In four days time the nation will vote on who will lead our country for the next three years.
(Well which party at least. We never quite know who the leader is going to be do we?)
One issue that might just decide it for hundred of thousands of Australians is the very issue that they juggle with daily – child care.
Figures out today based on modelling by the Australian National University show large differences between the financial impact of the Coalition and Labor’s policies, depending on your household income.
Advocacy group The Parenthood commissioned the research. Via IStock.
The ANU analysis found that lower income families and those on very high incomes would be better off under Labor, while families with incomes between $110,000 and $150,000 would benefit under Malcolm Turnbull's policy.
Advocacy group The Parenthood commissioned the research to examine the combined impact of both parties' childcare policies and changes to family payments over 2017 and 2018.
Families on very low incomes would be up to $2395 better off a year under Labor than they would be under the Coalition, the modelling found.
Executive Director of The Parenthood, Jo Briskey said that families would be disadvantaged by the Coalition’s childcare reforms in the 18 month delay in start date and proposed cuts to family payments the Coalition says are needed to pay for them.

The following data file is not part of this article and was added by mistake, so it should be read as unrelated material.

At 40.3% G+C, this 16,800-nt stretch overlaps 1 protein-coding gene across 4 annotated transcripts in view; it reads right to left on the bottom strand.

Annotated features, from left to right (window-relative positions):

“The reality is all families will be better off overall under Labor because their support for childcare costs come in from 1 January 2017 - a full 18 months before the Coalition plan to do anything,” Ms Briskey said.
The research found that families with incomes above $100,000 a year and paying high fees for full time childcare are much better off under the Coalition.
“Families under these scenarios would be as much as over $6,000 a year better off under the Coalition."Ms Briskey said.
“But at the same time, a working family on $70,000 paying $80 a day for full time childcare will be over $1,200 a year worse off under the Coalition."
"All families will be better off overall under Labor." Via Getty.
ANU researchers Ben Phillips and Cukkoo Joseph studied a number of “typical family” types over the next two years, 2017-18 and 2018-19.
They looked at: